Equitable supply chains support small-scale farmers worldwide

Dr. Bronner’s has created or partnered with fair trade and organic projects all over the world: in Sri Lanka for coconut oil, Ghana for palm oil, Palestine and Israel for olive oil, India for mint oil, Ecuador for sugar cane alcohol and palm kernel oil, and Kenya for avocado, tea tree and coconut oils. An estimated 10,000 people around the world benefit directly from our fair trade projects, and we are supporting the development of domestic fair trade programs here in North America as well.

Coconut Oil – Sri Lanka

Serendipol – the world’s foremost source of fair trade organic coconut oil

Serendipol’s Organic and Fair Trade Coconut Oil Project was inspired by Dr. Bronner’s involvement in helping to rebuild cottage industries in the aftermath of the devastating tsunami of 2004. Serendipol started in 2007 with an overgrown, abandoned coconut mill, two shipping containers as office space and the determination of our Sri Lankan partners and a few experienced and highly motivated friends. In those early years, many—including would-be farmers and employees—considered the project to be somewhat of a “fly-by-night operation.”

Eleven years later, Serendipol works with more than 1,200 farmers farming 20,000 acres, employs 250 workers and professional staff and processes up to 30 million coconuts a year. Workers in Serendipol’s plant enjoy working conditions and compensation uncommon in the industry, with opportunities for personal and professional development, and a respectful, participatory management style that increasingly attracts professionals in accounting, engineering, agricultural services, and administration who want to contribute to responsible rural development in the Kuliyapitiya area.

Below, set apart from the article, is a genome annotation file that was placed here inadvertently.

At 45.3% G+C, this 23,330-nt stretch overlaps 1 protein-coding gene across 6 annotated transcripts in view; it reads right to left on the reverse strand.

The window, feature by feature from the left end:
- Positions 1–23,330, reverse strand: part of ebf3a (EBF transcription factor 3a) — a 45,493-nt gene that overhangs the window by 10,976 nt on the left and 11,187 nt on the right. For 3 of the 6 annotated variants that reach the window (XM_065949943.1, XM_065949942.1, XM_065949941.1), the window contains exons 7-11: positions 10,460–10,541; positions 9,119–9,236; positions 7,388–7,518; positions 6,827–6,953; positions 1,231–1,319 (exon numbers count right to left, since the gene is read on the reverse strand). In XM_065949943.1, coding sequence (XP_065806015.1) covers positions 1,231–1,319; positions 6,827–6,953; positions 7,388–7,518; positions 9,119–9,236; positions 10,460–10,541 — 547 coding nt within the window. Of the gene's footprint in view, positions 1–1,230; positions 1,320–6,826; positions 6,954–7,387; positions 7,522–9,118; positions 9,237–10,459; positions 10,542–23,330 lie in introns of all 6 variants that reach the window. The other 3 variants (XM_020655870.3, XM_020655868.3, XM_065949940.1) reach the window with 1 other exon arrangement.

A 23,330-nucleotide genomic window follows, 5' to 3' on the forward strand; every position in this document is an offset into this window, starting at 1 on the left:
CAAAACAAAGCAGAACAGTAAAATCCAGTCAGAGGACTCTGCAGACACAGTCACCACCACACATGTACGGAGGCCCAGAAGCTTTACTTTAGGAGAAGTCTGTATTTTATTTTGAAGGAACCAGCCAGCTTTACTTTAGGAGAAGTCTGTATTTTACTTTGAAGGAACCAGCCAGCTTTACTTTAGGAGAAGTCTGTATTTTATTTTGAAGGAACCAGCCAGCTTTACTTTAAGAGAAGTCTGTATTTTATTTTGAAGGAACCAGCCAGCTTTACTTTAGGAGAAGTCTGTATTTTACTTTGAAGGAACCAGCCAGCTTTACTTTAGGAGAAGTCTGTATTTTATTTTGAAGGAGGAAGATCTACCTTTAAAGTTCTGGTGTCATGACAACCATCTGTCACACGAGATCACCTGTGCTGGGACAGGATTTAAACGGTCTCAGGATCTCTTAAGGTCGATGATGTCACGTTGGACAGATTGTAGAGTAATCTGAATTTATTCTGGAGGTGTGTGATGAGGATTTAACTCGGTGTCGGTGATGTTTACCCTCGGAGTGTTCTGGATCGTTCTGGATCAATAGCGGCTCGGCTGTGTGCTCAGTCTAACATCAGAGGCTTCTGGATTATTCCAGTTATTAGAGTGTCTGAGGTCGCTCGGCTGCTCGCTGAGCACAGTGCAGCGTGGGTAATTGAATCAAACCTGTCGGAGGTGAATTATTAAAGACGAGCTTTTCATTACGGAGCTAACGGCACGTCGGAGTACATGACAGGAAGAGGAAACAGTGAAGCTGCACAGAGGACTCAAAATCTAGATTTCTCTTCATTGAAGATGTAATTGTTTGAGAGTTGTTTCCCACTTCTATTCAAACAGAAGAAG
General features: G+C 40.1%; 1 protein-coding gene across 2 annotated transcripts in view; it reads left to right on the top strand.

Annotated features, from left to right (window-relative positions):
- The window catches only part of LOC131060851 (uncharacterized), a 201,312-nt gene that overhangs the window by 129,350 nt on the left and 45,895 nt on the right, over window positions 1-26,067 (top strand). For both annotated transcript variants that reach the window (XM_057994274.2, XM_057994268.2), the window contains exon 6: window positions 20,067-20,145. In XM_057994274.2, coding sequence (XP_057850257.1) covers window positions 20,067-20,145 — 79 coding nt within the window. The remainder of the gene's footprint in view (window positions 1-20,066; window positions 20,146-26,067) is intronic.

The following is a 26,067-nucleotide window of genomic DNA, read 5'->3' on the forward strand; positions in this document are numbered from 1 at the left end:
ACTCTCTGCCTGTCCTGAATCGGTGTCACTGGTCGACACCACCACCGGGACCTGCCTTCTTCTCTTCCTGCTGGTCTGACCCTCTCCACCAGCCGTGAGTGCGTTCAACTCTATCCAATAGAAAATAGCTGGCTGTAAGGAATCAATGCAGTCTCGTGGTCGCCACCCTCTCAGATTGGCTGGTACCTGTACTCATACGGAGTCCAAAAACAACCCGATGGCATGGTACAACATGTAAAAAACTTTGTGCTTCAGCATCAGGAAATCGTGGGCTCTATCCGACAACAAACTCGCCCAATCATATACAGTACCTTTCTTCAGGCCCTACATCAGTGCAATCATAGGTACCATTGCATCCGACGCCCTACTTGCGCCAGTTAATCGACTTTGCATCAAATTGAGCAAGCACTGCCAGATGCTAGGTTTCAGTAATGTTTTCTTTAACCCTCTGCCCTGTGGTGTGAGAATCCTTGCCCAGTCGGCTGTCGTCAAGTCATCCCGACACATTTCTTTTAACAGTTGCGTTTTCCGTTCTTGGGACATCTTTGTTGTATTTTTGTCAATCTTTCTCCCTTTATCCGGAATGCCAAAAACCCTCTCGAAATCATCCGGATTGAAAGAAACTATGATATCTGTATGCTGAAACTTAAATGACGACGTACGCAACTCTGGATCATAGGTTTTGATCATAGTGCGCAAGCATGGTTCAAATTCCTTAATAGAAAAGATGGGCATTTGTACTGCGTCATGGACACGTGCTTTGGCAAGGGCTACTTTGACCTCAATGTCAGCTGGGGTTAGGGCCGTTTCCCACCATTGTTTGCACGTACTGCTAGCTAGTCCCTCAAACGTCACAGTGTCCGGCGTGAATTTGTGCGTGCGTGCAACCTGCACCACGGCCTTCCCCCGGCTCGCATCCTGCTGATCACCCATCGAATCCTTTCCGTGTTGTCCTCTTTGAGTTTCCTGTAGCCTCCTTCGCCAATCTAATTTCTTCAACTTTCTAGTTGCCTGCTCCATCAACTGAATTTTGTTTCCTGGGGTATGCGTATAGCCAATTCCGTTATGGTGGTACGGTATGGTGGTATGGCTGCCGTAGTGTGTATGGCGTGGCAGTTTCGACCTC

Serendipol’s factory also showcases the potential of a great renewable resource, the coconut palm. All byproducts have value-added uses: the coconut husks are sold and then processed into fiber for rope, doormats, and erosion control; the shells are burned for energy in our boiler or sold to produce charcoal and activated carbon; the seed cake is sold for animal feed and food; some of the coconut water is sold to a local exporter; and the balance is treated biologically and used for irrigation in the company’s garden. Other than common packaging waste, the factory leaves no waste behind. From its inception, Serendipol represented the idea that organic agriculture is about more than just “not using agrochemicals”. Farmers were supported in improving soil fertility by applying compost, returning leaves and branches as mulch, intercropping with other tree species and incorporating dairy cows on their farms.

The fair trade premium paid by Dr. Bronner’s and other customers has funded now close to 1,000 fair trade projects small and large, selected by a fair trade committee including farmers, workers and management. Projects include the initial subsidy of compost production, supplying critical medical equipment for rural clinics, school renovation and vocational training for disadvantaged adolescents, grants to workers for improvements to their homes, restoration of water reservoirs overgrown by invasive plants (plant waste used in compost), and vital infrastructure like bridges, road and electricity to connect rural villages. Support to numerous local community groups is another focus of Serendipol’s fair trade work. To date, Serendipol has spent around 1.8 million dollars on fair trade projects. The company’s pragmatic, comprehensive and effective fair trade program is exemplary in demonstrating the potential of the fair trade premium—if managed with vision and care.

Watch Journey to Serendipol video